Williams' Torchbearers of Democracy Receives Two National Awards
By Vige Barrie
Contact: Chad Williams
March 18, 2011
Torchbearers of of Democracy: African American Soldiers in the World War I Era by Associate Professor of History Chad L. Williams has been selected by the Organization of American Historians (OAH) for the 2011 Liberty Legacy Foundation Award which is given annually for the best book on any aspect of the struggle for civil rights in the United State, from the nation’s founding to the present. Williams’ book was also selected by the Society for Military History to receive its 2011 Distinguished Book Award for United States History, “reflecting original research and an outstanding contribution to military history.”
On Saturday, March 19, the president and president-elect of OAH will present the Liberty Legacy Foundation Award in Houston, Texas, to Williams during the 104th annual meeting of the organization. He will accept the second award on June 10 at the annual meeting of the Society for Military History at Lisle, Illinois.
Torchbearers of Democracy: African American Soldiers in the World War I Era (University of North Carolina Press), according to OAH, “draws overdue attention to a pivotal moment in the struggle for civil rights through an epic history of black veterans and the double consciousness that framed their call to duty. A multifaceted study of war and memory, it scrutinizes the hope and disillusionment provoked by black efforts to close ranks with American nationalism during the Great War and its aftermath. While racism persisted within both military and civilian life, the black soldier became a powerful symbol of racial progress and white panic, serving as a catalyst for social and cultural change. Williams deftly layers policy history and discourse analysis over gut-wrenching stories of terror and valor from the frontlines in both wartime France and Jim Crow America. Answering calls to extend the temporal, geographical, and analytical scope of civil rights history, he offers a transnational and intersectional study of how constructions of manhood, violence, and empire shaped notions of race and citizenship at the dawn of the American century. Beyond recovering the humanity of its multiplicitous subjects, Torchbearers of Democracy sets a new standard for the integration of African American, political, and military history.”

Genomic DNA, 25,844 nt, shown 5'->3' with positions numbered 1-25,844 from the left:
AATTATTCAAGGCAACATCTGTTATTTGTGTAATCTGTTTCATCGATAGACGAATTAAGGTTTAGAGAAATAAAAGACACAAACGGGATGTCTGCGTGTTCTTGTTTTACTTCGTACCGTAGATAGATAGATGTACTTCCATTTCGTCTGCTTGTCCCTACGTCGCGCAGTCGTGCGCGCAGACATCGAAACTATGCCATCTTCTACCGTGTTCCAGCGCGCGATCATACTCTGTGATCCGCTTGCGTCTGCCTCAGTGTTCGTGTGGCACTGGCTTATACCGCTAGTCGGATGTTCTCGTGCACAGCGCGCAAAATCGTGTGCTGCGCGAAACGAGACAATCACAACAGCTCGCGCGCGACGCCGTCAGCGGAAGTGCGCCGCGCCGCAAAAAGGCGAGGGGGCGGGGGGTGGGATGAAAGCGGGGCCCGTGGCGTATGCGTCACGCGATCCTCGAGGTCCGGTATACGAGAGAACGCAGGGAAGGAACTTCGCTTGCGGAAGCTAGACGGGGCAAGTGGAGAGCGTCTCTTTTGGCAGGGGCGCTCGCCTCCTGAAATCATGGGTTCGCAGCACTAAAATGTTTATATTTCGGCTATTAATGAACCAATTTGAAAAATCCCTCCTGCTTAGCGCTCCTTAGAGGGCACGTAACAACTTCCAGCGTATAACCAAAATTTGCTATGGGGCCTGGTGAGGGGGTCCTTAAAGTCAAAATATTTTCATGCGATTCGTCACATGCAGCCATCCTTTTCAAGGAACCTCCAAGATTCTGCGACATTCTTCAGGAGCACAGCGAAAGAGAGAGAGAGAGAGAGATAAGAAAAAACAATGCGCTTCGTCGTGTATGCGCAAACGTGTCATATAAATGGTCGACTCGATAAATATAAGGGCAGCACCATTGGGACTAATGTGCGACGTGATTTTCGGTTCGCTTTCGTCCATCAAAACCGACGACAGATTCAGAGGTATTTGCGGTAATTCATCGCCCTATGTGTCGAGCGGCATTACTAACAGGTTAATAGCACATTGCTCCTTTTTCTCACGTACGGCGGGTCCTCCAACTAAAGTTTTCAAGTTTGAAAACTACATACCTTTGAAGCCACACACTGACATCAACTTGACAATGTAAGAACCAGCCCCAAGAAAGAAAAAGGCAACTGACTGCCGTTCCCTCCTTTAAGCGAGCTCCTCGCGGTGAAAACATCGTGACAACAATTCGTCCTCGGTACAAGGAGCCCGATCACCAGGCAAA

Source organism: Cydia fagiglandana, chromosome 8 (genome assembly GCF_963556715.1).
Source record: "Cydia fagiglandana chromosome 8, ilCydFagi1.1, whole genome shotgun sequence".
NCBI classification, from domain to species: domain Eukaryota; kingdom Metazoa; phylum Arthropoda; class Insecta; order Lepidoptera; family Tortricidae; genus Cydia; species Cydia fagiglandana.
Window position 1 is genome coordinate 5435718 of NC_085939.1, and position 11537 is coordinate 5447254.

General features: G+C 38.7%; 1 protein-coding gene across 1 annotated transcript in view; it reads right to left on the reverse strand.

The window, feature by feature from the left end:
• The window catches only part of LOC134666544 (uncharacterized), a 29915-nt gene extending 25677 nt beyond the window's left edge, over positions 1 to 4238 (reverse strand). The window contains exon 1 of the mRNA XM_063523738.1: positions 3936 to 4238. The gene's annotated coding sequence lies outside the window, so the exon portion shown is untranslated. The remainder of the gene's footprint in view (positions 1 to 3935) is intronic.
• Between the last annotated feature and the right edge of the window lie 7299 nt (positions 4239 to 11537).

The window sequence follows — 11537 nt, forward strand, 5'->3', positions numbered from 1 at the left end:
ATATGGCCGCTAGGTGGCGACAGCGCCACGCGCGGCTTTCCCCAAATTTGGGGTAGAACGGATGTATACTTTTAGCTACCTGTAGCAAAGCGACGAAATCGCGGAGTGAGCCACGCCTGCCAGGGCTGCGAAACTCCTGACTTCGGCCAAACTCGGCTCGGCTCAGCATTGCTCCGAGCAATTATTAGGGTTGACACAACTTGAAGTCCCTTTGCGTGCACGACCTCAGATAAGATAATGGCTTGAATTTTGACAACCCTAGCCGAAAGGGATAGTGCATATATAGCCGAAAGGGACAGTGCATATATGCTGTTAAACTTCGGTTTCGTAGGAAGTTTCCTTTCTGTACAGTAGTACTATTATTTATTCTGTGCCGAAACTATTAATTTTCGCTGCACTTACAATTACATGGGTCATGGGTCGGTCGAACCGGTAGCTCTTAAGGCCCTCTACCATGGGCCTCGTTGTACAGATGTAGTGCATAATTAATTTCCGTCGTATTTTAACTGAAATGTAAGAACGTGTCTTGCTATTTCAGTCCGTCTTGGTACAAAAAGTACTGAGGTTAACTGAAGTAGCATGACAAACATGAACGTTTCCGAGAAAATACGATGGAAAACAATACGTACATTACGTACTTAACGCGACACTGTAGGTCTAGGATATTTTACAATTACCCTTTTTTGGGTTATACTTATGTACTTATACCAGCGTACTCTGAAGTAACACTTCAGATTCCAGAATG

Founded in 1907, OAH is the largest learned society and professional organization dedicated to the teaching and study of the American past. Members in the U.S. and abroad include college and university professors; students; precollegiate teachers; archivists, museum curators, and other public historians employed in government and the private sector.
Established in 1933, the Society for Military History is the nation’s largest professional organization devoted to stimulating and advancing the study of military history.